Quarterly journal Squalorly (US) welcomes submissions of fiction, creative nonfiction, poetry, illustration, and photography. Submit story/essay (5000 words max), flash pieces (up to 3), and poems (up to 5). Appreciates work with emphasis on emotion: “Move, amaze, horrify, and educate.”


Gervais Advertising is looking for short articles on a wide variety of subjects for their small shopping/tourism guides available at locations throughout central Ontario. Articles do not need to be location-specific and should have a casual slant based on fun, personal experience. Payment: $0.12 per word for accepted articles/stories. Contact Editor, Cyndy Gervais:

The Mackinac is accepting poetry submissions. Details at:


Running out of Ink, a new webzine, is accepting short stories of all genres. For more information, visit:

Riddle Fence is currently accepting submissions for its spring issue. The publisher is looking for poetry, fiction, non-fiction and visual art. Info please visit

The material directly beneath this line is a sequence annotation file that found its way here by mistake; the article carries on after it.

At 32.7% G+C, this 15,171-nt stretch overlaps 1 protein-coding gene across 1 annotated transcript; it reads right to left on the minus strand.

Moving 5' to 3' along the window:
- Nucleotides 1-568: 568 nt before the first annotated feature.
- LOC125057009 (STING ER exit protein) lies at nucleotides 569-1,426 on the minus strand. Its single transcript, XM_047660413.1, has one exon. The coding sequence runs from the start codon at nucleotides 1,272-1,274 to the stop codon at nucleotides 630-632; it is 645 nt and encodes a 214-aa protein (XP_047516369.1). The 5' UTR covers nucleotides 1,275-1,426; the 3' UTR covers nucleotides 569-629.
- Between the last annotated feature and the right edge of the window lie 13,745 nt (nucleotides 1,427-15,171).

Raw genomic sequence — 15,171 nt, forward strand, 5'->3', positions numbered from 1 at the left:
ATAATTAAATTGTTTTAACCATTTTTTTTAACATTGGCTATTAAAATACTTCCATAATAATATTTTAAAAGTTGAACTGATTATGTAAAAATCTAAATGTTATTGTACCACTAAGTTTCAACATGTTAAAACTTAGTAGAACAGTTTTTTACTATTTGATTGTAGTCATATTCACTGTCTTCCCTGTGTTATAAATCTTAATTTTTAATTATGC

Fierce Ink Press Co-op Ltd. is currently open for submissions. The publisher is looking for books between 50,000 and 80,000 words long in all young adult genres.  For more information, please visit

Decoded Past is looking for writers with expertise in history and/or prehistory. This internet site will showcase articles written by experts for the general reader: new interpretations of past events, new developments or theories, the past in the context of the present. Writers must hold a degree in the social sciences or historical sciences and be writing in an area of personal expertise, or have an established platform in professional historical writing. Contact Rosemary Drisdelle at